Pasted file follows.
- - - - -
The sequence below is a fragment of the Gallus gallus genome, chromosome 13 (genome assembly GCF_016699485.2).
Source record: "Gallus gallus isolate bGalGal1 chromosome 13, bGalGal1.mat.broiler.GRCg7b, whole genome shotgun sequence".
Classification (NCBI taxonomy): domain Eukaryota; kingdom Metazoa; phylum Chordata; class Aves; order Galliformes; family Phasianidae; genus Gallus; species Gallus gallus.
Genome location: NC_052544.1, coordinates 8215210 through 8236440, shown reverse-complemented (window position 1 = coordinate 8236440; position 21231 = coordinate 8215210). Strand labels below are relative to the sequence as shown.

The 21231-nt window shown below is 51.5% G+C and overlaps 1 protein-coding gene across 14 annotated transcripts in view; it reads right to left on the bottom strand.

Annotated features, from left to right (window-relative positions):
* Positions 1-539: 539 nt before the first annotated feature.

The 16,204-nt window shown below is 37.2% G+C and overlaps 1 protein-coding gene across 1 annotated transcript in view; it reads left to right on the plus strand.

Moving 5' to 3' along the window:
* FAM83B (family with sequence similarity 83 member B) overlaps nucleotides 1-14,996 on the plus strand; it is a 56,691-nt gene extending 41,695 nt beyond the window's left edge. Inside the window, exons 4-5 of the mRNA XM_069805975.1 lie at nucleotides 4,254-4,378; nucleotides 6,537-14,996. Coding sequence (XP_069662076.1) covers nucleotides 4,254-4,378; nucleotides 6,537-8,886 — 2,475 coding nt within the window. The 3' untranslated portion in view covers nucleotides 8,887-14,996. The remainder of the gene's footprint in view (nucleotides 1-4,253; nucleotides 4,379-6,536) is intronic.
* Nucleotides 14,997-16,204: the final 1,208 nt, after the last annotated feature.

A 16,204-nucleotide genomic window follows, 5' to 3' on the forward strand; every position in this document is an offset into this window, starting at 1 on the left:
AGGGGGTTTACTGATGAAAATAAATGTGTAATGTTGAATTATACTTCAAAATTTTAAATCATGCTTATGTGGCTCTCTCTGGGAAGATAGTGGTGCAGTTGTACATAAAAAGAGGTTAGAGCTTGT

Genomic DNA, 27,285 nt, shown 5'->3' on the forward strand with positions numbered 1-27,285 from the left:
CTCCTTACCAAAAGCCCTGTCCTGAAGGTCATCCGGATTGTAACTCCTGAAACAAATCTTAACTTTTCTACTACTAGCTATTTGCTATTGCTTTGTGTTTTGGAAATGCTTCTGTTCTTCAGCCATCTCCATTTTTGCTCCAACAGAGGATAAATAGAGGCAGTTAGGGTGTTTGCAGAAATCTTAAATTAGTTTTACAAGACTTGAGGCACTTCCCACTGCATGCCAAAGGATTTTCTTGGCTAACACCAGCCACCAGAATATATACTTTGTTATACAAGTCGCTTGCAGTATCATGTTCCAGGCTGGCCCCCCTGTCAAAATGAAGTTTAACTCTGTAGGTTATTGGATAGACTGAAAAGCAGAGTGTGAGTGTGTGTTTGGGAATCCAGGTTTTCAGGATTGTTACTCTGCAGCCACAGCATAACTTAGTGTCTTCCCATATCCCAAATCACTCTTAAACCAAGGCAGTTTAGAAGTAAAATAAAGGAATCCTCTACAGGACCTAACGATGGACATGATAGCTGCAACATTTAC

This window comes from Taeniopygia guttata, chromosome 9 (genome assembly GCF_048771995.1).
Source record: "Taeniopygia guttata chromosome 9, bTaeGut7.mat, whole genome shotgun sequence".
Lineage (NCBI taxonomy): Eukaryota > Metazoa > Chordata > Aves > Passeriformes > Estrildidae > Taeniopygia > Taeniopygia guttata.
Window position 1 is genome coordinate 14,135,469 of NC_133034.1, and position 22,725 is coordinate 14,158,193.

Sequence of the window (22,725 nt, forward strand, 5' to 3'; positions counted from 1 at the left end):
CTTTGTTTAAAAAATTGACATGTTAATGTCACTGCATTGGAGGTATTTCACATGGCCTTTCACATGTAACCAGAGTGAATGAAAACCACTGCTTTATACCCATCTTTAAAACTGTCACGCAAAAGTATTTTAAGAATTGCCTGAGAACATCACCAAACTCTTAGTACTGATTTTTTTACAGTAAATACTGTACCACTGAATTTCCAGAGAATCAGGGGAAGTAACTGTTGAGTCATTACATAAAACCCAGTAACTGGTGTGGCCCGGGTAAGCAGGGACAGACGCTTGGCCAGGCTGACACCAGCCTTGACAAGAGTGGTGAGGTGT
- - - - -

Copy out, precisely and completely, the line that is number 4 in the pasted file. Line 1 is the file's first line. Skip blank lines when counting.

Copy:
Genome location: NC_052544.1, coordinates 8215210 through 8236440, shown reverse-complemented (window position 1 = coordinate 8236440; position 21231 = coordinate 8215210). Strand labels below are relative to the sequence as shown.